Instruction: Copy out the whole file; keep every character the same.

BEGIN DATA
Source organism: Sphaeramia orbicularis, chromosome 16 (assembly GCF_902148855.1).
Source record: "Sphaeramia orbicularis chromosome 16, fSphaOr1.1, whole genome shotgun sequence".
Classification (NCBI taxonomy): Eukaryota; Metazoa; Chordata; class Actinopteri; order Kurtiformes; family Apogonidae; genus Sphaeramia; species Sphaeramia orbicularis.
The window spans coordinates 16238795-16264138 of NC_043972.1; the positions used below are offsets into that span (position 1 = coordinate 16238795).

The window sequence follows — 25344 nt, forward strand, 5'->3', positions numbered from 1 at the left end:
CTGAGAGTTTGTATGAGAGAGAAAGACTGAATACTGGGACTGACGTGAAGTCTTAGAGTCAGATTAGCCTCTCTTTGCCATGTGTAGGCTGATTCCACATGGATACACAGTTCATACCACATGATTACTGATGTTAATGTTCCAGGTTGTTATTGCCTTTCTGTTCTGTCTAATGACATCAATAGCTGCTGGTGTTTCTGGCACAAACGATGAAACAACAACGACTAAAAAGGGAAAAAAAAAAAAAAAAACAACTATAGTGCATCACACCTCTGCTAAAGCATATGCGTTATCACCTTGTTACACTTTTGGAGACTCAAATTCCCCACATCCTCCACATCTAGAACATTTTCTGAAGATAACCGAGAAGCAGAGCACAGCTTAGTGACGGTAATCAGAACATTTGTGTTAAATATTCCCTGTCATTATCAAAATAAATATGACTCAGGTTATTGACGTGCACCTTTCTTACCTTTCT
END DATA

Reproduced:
Source organism: Sphaeramia orbicularis, chromosome 16 (assembly GCF_902148855.1).
Source record: "Sphaeramia orbicularis chromosome 16, fSphaOr1.1, whole genome shotgun sequence".
Classification (NCBI taxonomy): Eukaryota; Metazoa; Chordata; class Actinopteri; order Kurtiformes; family Apogonidae; genus Sphaeramia; species Sphaeramia orbicularis.
The window spans coordinates 16238795-16264138 of NC_043972.1; the positions used below are offsets into that span (position 1 = coordinate 16238795).

The window sequence follows — 25344 nt, forward strand, 5'->3', positions numbered from 1 at the left end:
CTGAGAGTTTGTATGAGAGAGAAAGACTGAATACTGGGACTGACGTGAAGTCTTAGAGTCAGATTAGCCTCTCTTTGCCATGTGTAGGCTGATTCCACATGGATACACAGTTCATACCACATGATTACTGATGTTAATGTTCCAGGTTGTTATTGCCTTTCTGTTCTGTCTAATGACATCAATAGCTGCTGGTGTTTCTGGCACAAACGATGAAACAACAACGACTAAAAAGGGAAAAAAAAAAAAAAAAACAACTATAGTGCATCACACCTCTGCTAAAGCATATGCGTTATCACCTTGTTACACTTTTGGAGACTCAAATTCCCCACATCCTCCACATCTAGAACATTTTCTGAAGATAACCGAGAAGCAGAGCACAGCTTAGTGACGGTAATCAGAACATTTGTGTTAAATATTCCCTGTCATTATCAAAATAAATATGACTCAGGTTATTGACGTGCACCTTTCTTACCTTTCT